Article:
Google Concludes HTC Deal, Gets More Brains To Take On Mobile Rivals

Google Concludes HTC Deal, Gets More Brains To Take On Mobile Rivals
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Google has now officially completed the HTC deal, i.e., the acquisition of a part of HTC’s hardware business for $1.1 billion. After announcing the acquisition last year in September, Google has now got all the approvals and go-ahead signal.

What Google gets with HTC deal

With the completion of the HTC deal, about 2,000 HTC engineers will be transferred to Google. They will work from Taiwan only. After the deal, Taipei will become Google’s largest engineering site in the Asia-Pacific region.

Further, Google also gets a non-exclusive license for the HTC’s intellectual property as part of the agreement. The Taiwanese firm will, however, not transfer its Vive VR division and will continue to launch smartphones under its brand name.

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Announcing the completion of the acquisition via a blog post, Rick Osterloh, Google’s senior VP of hardware, said that the company is delighted to welcome the talented team to work on better and more groundbreaking products in the future.

“Today, we start digging in with our new teammates, guided by the mission to create radically helpful experiences for people around the world, by combining the best of Google’s AI, software and hardware,” Osterloh said.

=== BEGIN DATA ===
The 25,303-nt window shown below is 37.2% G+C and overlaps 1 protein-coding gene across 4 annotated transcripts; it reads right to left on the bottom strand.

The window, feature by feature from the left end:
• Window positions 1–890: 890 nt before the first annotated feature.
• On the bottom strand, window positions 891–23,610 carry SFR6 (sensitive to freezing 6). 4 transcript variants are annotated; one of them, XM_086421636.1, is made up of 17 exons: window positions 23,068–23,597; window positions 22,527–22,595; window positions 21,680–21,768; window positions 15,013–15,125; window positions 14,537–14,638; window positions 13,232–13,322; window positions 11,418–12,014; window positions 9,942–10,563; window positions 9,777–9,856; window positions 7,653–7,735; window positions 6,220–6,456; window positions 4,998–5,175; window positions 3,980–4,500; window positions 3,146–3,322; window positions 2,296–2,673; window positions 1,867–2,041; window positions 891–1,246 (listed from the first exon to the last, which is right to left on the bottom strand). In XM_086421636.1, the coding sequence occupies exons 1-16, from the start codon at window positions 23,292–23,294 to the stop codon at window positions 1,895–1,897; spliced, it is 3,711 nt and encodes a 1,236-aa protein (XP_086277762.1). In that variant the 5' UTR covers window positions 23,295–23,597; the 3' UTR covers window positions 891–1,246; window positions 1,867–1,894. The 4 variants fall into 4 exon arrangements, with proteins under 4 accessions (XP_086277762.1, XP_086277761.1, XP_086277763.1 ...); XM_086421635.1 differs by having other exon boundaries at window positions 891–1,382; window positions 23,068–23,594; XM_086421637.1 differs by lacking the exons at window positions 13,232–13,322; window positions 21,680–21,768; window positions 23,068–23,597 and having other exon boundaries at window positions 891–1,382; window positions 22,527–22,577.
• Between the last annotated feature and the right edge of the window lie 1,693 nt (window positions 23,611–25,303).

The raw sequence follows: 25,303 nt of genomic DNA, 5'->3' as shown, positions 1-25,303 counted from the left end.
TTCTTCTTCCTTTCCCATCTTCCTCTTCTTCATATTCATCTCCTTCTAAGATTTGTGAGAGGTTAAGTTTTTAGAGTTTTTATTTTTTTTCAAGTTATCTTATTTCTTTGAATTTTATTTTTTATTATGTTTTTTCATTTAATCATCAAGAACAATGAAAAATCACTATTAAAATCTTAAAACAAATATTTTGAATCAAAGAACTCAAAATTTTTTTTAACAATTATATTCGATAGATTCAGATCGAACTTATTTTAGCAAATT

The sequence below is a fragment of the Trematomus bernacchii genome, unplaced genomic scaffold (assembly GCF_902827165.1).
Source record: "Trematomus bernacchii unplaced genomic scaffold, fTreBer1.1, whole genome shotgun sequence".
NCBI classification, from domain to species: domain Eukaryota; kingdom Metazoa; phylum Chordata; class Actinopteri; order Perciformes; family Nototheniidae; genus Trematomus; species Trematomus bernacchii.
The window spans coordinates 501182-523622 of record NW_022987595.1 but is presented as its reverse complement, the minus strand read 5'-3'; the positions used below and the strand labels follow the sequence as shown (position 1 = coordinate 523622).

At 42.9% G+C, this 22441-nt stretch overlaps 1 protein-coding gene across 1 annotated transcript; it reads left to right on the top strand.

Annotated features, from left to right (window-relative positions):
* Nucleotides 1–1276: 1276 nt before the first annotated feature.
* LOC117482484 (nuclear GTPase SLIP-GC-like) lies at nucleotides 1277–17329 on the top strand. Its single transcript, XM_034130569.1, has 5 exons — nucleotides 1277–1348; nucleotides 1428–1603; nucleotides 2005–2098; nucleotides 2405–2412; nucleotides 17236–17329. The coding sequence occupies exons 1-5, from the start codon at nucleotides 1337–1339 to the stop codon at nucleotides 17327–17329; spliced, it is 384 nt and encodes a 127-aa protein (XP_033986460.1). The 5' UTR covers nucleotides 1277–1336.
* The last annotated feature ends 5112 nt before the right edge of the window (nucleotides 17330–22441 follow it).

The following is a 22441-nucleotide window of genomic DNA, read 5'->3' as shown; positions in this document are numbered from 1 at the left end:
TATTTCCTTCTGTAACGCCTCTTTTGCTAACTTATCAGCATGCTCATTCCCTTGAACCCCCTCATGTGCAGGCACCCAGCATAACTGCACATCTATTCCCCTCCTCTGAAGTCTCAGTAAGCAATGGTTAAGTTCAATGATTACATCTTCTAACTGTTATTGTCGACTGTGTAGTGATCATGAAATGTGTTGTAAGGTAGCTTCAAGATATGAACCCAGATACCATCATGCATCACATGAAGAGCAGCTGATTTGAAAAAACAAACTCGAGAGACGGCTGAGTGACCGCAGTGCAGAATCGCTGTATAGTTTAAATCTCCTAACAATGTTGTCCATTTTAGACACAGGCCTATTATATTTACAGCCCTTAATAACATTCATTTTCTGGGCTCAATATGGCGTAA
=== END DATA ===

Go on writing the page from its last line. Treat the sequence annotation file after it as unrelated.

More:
Talking of HTC’s team, Osterloh said they (HTC) are blessed with decades of experience in achieving a series of “firsts” in the smartphone industry, such as the first 3G smartphone in 2005, the first all-metal unibody phone in 2013 and the first touch-centric phone in 2007.

How HTC’s team could help Google

The acquisition would up the game for Google’s hardware. The search giant would now leverage HTC’s own smartphone development team, many of whom worked on Google’s Pixel hardware and other HTC devices, which were impressive, but failed to win over many buyers.

Osterloh believes that with the help of HTC’s team Google would gain better control over the design and production of its products. Earlier, Google used to focus more on software, leaving Samsung and HTC to take care of the hardware. However, with new features such as augmented reality and artificial intelligence taking center-stage, greater integration of software and hardware is required.

Google is a distant competitor to Apple and Samsung when it comes to the number of smartphone shipped. However, with Pixel phones, the company is aiming to dent Apple’s market share. And, going forward, Google wants to be a volume player, and HTC’s team could help the search giant do that.

“We don’t want it to be a niche thing and that Google hopes to sell the products in high volumes in five years,” Osterloh told The Verge last year.

Osterloh noted that it is Google’s third year in hardware, and it is just a start to sustain it in the long-run. Google is also looking for new avenues to expand its hardware marketing, research and carrier/retailer deals.

Talking of China, the executive told Bloomberg, it is a lucrative market, “we’re certainly interested in going back to China in the future, but we don’t have any plans to discuss and frankly it’s complicated for the company.”

Assuring investors that the Google-HTC alliance won’t repeat Motorola concerns, Osterloh said that we are in a “different” post-PC world where Google is keen on the merger of artificial intelligence, software and hardware.

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